Remember the Marshmallow?

Some months ago I posted the beautiful little thing that is a single marshmallow roasted over your gas stove burner, resulting in 25 sticky, gooey calories of pure deliciousness.

Last month we were at the ginormous behemoth of fresh grocery retail, Stew Leonards, where we came across this magnificent thing.

You can't tell from the photo how big these marshmallows are, but here's a blog post that shows a "giant roaster" next to your garden-variety regular specimen.

Now, my post was supposed to be about how Mr Apparently roasted one of these beauties last week and it was one of the most incredible things I've ever eaten. The extra mass means more of those delicious melty internal sugars. At 90 calories this is more of an actual dessert commitment than a guilt-free snack, but since it's about all one needs to eat post-dinner for an entire evening, it seemed completely worth it.

But tonight I had another one, and I've felt ill ever since. Clearly these supersized sugar bombs should not be eaten straight, but rather tempered with some chocolate and graham crackers.

A Rainy Day Project: Felt Butterfly

munchie prep

Another rainy day in the Northeast. Apparently Jr's latest issue of Your Big Backyard arrived yesterday, and it features both a story about a little caterpillar named Munchie and a craft project about the caterpillar-to-butterfly process. The cruel irony of my parenting life is that little Apparently isn't very interested in art projects, but I can occasionally drum up some enthusiasm if the art is secondary to a greater theme of space, insects or dinosaurs.


You may not be surprised to learn that I have a drawer full of felt, and so when he said, "Let's make Munchie!" I leapt at the opportunity.

This was a super-fast project, and it would have taken even less time if we'd used glue. But we found that glue seeped through the felt and was generally messy and gross. (Also, we have no hot water today thanks to some boiler repair, and so minimal clean-up was not such a bad idea.)


We agreed to glue only the googly eyes and sew the rest on the sewing machine. (Apparently Jr and I have an agreement at the sewing machine; he gets to press the reverse button.) Using thread rather than adhesive made the toy stronger, and we were able to play with it sooner.


Completed just an hour ago, this little guy has emerged from his chrysalis at least seven times and an entire play has been performed in his honor. I need more science-based art projects, as they keep us both very happy!


You can download the instructions and templates from the National Wildlife Federation's website. Let me know if you make one, too!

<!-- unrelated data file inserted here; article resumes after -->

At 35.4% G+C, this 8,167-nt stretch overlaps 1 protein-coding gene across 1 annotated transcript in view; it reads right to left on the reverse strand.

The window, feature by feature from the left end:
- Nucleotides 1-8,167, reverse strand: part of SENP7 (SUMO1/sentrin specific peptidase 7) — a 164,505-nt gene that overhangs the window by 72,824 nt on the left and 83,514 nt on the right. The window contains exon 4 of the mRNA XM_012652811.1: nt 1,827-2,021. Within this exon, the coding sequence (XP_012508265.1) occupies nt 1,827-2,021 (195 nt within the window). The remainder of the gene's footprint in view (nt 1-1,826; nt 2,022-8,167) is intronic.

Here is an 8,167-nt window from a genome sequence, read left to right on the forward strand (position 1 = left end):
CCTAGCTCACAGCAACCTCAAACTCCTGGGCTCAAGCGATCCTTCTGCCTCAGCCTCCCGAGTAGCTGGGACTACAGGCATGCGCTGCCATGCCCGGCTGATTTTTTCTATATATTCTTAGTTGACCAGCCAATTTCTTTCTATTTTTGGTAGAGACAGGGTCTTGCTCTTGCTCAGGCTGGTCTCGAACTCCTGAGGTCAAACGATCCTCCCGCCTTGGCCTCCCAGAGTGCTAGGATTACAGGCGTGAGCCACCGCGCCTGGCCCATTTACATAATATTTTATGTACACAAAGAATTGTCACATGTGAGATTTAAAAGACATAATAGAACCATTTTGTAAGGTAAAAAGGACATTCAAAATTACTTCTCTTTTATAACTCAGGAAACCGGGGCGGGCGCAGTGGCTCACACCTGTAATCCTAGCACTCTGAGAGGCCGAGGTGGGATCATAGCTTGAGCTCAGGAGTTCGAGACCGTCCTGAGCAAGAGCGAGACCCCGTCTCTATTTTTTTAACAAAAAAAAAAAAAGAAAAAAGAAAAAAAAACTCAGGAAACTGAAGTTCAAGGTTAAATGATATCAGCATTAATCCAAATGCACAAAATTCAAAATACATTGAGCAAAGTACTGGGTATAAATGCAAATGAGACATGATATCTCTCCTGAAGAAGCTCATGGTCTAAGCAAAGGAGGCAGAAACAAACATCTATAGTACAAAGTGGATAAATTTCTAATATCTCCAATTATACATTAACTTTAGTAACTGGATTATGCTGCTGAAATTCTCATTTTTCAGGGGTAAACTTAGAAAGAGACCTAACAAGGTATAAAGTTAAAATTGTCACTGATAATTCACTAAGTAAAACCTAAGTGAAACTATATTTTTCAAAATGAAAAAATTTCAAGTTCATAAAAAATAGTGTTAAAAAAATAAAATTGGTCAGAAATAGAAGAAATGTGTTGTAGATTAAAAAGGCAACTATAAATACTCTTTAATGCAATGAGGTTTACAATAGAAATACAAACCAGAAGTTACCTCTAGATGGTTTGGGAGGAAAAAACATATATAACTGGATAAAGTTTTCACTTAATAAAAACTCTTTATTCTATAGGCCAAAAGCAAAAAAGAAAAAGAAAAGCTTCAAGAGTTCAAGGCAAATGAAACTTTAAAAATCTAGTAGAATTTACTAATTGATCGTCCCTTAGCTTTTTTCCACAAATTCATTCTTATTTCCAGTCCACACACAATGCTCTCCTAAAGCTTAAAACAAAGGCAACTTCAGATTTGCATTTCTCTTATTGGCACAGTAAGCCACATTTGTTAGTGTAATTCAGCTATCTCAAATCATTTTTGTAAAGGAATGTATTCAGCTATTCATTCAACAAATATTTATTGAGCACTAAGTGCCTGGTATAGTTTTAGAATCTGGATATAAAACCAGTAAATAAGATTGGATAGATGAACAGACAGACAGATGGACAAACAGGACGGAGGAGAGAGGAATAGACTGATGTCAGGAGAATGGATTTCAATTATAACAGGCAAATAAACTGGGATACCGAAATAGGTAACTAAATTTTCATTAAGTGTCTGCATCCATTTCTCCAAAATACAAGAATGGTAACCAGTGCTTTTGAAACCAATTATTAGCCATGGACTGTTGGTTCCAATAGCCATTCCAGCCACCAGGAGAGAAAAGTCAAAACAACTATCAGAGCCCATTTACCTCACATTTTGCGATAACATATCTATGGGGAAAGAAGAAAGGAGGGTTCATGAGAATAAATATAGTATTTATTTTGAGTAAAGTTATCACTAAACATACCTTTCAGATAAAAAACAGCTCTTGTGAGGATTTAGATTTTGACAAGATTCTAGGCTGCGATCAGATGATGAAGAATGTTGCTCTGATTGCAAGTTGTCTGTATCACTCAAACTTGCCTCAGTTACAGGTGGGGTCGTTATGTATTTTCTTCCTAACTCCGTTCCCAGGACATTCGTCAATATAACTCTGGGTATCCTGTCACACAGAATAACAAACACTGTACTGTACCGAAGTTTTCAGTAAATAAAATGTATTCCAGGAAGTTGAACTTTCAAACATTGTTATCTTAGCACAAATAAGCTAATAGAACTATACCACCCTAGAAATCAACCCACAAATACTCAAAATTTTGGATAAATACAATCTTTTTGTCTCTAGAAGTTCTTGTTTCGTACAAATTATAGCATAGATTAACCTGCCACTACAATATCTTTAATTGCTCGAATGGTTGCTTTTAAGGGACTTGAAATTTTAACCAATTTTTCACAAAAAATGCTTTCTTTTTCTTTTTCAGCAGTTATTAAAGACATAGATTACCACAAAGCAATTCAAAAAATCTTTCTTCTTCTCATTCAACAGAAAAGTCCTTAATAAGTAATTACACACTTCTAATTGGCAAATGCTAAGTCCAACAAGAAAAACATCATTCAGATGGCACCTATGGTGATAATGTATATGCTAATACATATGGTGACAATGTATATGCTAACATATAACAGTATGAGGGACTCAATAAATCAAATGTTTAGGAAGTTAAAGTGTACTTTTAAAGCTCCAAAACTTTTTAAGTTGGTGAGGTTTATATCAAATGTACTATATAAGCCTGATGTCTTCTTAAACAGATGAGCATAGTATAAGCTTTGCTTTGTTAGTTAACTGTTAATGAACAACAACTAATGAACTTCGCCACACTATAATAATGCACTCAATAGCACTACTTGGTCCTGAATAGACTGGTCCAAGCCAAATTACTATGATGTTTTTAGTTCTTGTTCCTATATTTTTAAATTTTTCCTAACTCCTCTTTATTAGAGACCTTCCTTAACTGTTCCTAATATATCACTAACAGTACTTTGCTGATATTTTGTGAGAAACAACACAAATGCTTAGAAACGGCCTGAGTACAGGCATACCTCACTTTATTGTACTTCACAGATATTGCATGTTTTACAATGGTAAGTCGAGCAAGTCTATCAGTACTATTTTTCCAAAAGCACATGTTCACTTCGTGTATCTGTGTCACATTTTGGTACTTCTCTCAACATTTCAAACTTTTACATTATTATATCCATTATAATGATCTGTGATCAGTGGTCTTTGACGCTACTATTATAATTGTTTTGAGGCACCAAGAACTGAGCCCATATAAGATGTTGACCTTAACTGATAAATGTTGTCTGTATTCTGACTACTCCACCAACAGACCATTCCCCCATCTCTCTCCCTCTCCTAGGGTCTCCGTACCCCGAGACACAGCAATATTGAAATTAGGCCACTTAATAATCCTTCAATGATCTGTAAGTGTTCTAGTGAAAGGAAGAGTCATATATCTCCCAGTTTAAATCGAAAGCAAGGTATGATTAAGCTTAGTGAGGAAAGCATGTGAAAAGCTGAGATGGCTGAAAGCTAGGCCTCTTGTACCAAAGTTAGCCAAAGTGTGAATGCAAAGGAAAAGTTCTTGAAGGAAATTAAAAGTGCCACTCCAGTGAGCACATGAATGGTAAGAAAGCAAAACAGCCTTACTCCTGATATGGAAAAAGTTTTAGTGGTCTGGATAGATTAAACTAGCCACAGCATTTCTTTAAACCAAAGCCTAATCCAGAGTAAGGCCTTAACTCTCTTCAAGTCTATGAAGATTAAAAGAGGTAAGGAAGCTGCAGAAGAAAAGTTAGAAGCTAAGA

On Metamorphosis

The title of this post does not indicate that a deeply meaningful treatise on change will follow. It means that we actually grew some butterflies. In our apartment. In a cup. No kidding.

Apparently Jr's preschool recently raised three pavilions of butterflies, and during this time some lovely friends gave the young man a Butterfly Garden of his own. Once we were confident that the weather was suitable for releasing butterflies outside, we followed the instructions in the package to order our larvae online. Three days later, the postman rang our doorbell with a little box and said curiously, "Um, this parcel says 'Live Caterpillars.' I didn't want to leave it in your mailbox."

The brilliant thing about Insect Lore's set up is that there's very little one has to do (and so, very few ways to mess it up). The caterpillar larvae live in a little cup that has air holes and a quarter-inch of food at the bottom. When they arrived, they were about this long: ----.

Within two days, they looked like this (------------).

Within seven days, they looked like this:


And then three of them climbed to the top of the cup, attached themselves to the disk of paper and turned into chrysalises. We were a little worried about the remaining two caterpillars, but the next day they followed suit. The little bit of caterpillar remaining outside each chrysalid turned out not to be their disembodied heads, as I feared, but rather just their shed skin.

I carefully removed the paper from the cup and transferred it to the mesh house. For several days we waited. And then we went away for the weekend, leaving the chrysalids in the capable hands of Bald and Effective, who must have sung little songs of encouragement to them, for when we returned, three Painted Lady butterflies were happily sucking on orange slices and flying around the mesh house.


By the next morning, all five butterflies had emerged. We observed them for a couple of days, recorded the finer points in Apparently Jr's field notebook and fed them sugar water and orange slices. And then last night we walked them to a nearby park and opened up the house to set them free. Much like at preschool, the butterflies were not terribly interested in leaving. But we coaxed them out and placed the most reluctant ones on a tree, and after considering the merits of our leafy neighborhood, each eventually flew away.


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